River Valley Outdoors
Even at a young age this Dixfield ice angler, Cody St. Germain, recognized the importance of safety on the ice.
One cold winter day, I gathered a few friends and decided to head out to the lake to do some ice fishing. Normally ice anglers worry about warm temperatures causing thin ice or open water, but on this trip the thermometer read well below zero.
Our group got to camp around noon on a Friday, set up ice traps, and had a caught a few fish within several hours. As we stood enjoying the view of the lake, another group of fellows pulled up to the boat launch at the end the lake and unloaded four new-looking snowmobiles from a huge trailer.
The group parked their truck, hopped on the sleds, and screamed across the frozen lake. As the first sled raced passed the end of our string of traps the engine blew, leaving a cloud of black smoke around the silent machine.
The rest of the snowmobiling gang gathered around the smoking sled, lifted its cowling, appeared to do some quick mechanical diddling, and then towed the broken snowmobile back to the trailer.
In a short amount of time, the group trailered the remaining sleds and left the lake.
The next morning, as we set up another string of ice fishing traps, we noticed a huge ice bank had built up overnight from expanding ice on the lake. Our thoughts all turned to the racing snowmobilers from the day before. If those hot rods had decided to race their machines across the lake that night, they certainly would have had a catastrophe when they ran into the four-foot wall of ice formed by the rapidly freezing lake.
Anyone that has been around frozen lakes and rivers for very long knows how much fun it can be to do some ice fishing, snowmobiling, ice skating, etc. on the slick ice surface. Experienced folks also know that the frozen water often holds many forms of danger, and take sufficient precautions.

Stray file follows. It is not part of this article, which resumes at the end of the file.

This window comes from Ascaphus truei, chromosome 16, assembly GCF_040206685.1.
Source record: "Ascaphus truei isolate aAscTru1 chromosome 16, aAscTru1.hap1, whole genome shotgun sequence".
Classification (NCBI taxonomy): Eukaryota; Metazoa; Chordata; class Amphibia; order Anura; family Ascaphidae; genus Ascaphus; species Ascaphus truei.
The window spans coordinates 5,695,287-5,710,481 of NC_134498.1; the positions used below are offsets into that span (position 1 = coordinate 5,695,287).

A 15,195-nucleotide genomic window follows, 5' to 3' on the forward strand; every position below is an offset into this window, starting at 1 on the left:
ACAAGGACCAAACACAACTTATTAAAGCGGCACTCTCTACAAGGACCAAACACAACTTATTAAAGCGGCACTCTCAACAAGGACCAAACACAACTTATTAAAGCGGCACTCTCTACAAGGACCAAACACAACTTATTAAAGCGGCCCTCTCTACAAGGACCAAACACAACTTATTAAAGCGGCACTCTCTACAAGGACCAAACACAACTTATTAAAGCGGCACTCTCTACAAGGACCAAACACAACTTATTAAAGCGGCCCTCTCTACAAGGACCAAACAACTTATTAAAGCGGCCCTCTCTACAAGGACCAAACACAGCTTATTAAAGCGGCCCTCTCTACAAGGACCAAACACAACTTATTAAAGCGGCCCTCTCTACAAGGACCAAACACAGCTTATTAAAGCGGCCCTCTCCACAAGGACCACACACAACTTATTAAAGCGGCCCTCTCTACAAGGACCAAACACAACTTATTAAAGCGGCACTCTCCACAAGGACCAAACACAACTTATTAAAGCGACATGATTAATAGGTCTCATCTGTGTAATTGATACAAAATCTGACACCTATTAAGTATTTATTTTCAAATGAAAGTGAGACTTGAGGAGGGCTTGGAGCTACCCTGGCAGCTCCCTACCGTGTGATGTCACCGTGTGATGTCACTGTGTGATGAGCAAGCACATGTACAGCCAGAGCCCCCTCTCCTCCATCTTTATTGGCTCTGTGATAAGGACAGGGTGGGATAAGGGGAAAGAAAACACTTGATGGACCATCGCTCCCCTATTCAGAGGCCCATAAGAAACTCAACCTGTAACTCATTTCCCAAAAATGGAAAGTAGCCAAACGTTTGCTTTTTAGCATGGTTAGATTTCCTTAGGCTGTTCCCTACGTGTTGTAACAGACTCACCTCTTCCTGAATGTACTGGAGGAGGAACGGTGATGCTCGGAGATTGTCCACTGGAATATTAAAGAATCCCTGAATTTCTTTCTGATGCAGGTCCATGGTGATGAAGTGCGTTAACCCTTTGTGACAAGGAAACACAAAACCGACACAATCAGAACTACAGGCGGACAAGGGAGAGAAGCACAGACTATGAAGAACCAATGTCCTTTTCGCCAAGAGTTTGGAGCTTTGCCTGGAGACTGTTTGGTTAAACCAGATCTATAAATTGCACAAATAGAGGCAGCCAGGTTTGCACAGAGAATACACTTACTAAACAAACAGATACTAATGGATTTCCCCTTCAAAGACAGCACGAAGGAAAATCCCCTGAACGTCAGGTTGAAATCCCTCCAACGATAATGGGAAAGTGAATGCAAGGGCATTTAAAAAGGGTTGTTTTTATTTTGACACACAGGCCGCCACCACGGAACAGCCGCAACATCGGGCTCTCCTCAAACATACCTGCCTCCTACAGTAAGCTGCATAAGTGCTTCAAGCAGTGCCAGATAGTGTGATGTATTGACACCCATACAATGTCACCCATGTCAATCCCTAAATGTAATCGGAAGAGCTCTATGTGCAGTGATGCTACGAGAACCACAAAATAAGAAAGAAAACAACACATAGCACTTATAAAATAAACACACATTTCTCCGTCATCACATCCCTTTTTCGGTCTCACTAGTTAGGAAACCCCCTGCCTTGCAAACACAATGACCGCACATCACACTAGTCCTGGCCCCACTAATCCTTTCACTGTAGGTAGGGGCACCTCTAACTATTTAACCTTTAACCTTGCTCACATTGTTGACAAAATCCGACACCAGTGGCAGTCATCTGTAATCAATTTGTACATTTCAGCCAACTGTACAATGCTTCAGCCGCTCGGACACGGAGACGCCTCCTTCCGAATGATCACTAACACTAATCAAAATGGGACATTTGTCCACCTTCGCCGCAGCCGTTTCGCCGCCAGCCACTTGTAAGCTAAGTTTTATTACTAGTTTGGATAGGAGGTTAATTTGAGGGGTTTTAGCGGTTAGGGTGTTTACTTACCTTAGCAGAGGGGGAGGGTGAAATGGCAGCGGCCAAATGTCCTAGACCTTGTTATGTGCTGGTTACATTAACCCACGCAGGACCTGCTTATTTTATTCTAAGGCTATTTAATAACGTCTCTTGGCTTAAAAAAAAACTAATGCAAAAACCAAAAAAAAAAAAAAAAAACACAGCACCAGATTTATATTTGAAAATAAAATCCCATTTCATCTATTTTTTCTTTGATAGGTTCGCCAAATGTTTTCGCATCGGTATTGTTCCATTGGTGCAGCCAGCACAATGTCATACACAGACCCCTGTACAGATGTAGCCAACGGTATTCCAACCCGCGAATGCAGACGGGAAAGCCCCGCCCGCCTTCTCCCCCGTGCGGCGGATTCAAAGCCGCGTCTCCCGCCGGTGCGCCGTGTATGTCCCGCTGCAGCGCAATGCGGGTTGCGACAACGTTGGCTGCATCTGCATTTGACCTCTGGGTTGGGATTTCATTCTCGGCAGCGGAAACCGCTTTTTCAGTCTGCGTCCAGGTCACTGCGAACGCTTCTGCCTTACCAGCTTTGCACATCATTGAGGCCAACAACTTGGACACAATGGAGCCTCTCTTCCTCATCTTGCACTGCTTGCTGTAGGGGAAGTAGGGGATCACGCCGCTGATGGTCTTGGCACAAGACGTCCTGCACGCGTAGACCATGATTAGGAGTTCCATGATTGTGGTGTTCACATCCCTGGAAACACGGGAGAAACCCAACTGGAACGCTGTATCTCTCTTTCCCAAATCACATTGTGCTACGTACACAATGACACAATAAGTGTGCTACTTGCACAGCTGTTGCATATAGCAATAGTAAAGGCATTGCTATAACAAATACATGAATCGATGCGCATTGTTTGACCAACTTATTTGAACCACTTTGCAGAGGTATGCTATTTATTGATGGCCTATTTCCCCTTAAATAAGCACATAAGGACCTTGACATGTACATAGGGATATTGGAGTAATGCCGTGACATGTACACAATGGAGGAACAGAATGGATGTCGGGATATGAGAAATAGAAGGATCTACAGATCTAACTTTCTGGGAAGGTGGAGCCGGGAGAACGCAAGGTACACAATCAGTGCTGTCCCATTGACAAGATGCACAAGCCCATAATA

Number one on the list of precautions should be making sure that the water has enough thickness to accommodate the weight of the person, as well as their equipment.
Maine Department of Inland Fisheries and Wildlife (MDIF&W) officials offer a list of suggested ice thicknesses as a guide for anyone wishing to recreate on frozen waters. Their suggestions for safety on ice go as follows; one person can be supported by four inches, snowmobiles need six inches, small cars need eight to 12 inches, and bigger vehicles require 12 to 15 inches.
Remember, the MDIF&W ice thickness suggestions are for clear, dark ice in those thicknesses – on frozen lakes and ponds. Light-colored/white ice or ice on rivers or streams is often weak and can’t hold as much weight as uniform, dark, clear ice. Moving water also creates hazardous thin ice in unknown places and is very unpredictable.
Folks should follow the above ice thickness recommendations closely, and take great care when traveling across the frozen surface of lakes or rivers. Personally, I won’t go out onto a frozen river – it’s just too unpredictable for me.
Before stepping onto the ice, I always use an ice spud to test the thickness. After chipping through the ice on the shoreline to determine thickness, I cautiously move out a few yards and retest the ice to make sure it remains at a good thickness away from the shoreline.
I also always carry a pair of hand-held ice picks, made specifically for assisting me in case I do go through the ice. The picks help when trying to pull oneself back up onto the ice after falling through.
Don’t rely on seeing others out on the ice as an indication of safe ice condition either – always test the ice before venturing out.
The weather this year has been so variable that some waters may have a safe thickness in one place, and then unsafe conditions in another. Be especially cautious around areas where incoming or outgoing streams feed or drain a lake. The changing currents often produce sections of thin ice. Ice around standing features like big rocks or structures always presents thin ice conditions also.
Take these few precautions, make sure to leave someone with a map of where you plan to be, and enjoy a safe time on the ice this winter. Loved ones will appreciate the exciting stories of your time on the ice, and be comforted knowing that all safety precautions have been followed.